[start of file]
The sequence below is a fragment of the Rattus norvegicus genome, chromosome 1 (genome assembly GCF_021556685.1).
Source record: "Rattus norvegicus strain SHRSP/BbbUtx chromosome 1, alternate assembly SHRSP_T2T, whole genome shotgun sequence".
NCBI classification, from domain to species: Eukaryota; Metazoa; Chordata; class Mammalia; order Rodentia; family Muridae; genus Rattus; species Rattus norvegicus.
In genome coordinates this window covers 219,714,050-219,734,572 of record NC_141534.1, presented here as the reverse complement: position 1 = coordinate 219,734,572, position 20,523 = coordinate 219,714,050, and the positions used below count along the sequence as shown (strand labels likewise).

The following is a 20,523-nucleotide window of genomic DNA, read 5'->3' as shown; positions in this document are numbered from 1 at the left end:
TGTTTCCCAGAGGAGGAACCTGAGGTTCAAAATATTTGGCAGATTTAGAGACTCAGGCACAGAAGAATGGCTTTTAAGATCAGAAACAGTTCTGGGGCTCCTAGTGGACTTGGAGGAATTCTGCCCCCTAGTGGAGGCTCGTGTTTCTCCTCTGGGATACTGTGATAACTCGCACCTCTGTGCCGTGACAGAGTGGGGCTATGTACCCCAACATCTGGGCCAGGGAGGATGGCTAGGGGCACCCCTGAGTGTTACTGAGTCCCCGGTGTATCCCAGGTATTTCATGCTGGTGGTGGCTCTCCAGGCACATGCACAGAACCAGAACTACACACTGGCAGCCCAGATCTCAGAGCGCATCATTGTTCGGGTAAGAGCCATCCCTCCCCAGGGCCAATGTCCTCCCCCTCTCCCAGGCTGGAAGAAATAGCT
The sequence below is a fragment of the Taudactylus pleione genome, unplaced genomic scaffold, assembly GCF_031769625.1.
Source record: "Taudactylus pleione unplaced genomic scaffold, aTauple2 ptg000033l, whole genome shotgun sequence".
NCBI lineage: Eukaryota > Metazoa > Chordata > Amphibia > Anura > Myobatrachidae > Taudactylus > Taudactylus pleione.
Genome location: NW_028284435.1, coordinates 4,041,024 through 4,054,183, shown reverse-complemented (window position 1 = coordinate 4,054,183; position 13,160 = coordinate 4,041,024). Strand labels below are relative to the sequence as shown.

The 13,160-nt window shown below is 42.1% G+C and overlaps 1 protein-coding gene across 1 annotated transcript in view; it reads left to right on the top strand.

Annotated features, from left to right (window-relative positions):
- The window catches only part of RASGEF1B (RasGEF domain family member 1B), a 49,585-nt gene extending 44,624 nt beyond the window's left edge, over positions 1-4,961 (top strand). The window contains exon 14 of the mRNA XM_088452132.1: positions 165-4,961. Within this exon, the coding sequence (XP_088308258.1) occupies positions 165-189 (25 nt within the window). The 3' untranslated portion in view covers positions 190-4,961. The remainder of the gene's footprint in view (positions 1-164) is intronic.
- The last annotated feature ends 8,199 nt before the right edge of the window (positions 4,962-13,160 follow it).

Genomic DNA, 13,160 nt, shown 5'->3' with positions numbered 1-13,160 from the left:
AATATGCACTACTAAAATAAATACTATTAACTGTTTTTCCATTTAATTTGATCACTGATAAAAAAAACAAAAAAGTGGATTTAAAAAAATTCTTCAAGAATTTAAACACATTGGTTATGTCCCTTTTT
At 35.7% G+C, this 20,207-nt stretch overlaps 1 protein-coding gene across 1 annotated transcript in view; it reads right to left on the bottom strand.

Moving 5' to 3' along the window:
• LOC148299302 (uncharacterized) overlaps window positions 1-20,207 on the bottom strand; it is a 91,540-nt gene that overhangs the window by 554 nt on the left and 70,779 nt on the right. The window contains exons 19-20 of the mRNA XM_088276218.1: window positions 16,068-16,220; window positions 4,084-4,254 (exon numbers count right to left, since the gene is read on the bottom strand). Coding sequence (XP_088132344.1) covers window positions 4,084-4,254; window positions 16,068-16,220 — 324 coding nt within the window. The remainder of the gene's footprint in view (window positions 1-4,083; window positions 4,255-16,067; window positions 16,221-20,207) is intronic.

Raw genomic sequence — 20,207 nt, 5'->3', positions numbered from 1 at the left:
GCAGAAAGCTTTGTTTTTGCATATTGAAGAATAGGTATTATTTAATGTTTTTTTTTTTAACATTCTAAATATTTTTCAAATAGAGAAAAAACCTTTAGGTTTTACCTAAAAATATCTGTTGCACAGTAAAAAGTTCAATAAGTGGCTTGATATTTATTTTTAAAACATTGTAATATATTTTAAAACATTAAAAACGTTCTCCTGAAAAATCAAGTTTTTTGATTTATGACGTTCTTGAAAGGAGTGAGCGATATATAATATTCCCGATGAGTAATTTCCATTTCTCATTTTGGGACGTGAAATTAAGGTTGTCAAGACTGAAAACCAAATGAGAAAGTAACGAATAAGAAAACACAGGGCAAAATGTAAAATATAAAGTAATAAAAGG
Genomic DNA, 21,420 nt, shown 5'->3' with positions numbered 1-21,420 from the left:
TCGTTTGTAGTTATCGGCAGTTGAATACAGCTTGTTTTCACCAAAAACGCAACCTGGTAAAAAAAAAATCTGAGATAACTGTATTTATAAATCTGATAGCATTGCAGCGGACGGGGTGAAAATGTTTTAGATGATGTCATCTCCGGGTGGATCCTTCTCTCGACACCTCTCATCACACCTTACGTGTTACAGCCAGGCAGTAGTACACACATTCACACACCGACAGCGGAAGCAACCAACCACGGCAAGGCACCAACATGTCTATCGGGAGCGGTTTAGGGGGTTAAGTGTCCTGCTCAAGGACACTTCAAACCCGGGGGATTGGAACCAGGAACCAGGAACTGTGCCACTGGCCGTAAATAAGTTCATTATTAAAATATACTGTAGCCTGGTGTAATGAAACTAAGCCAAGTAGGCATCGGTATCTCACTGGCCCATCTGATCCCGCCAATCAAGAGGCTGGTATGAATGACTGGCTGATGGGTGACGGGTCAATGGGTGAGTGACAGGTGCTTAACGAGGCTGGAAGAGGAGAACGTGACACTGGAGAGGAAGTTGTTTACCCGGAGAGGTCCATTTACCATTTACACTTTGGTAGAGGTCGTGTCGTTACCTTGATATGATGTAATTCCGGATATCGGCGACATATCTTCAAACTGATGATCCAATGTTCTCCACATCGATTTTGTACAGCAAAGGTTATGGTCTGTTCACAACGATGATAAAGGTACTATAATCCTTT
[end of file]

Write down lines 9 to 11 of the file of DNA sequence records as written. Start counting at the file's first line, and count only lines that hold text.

NCBI lineage: Eukaryota > Metazoa > Chordata > Amphibia > Anura > Myobatrachidae > Taudactylus > Taudactylus pleione.
Genome location: NW_028284435.1, coordinates 4,041,024 through 4,054,183, shown reverse-complemented (window position 1 = coordinate 4,054,183; position 13,160 = coordinate 4,041,024). Strand labels below are relative to the sequence as shown.

The 13,160-nt window shown below is 42.1% G+C and overlaps 1 protein-coding gene across 1 annotated transcript in view; it reads left to right on the top strand.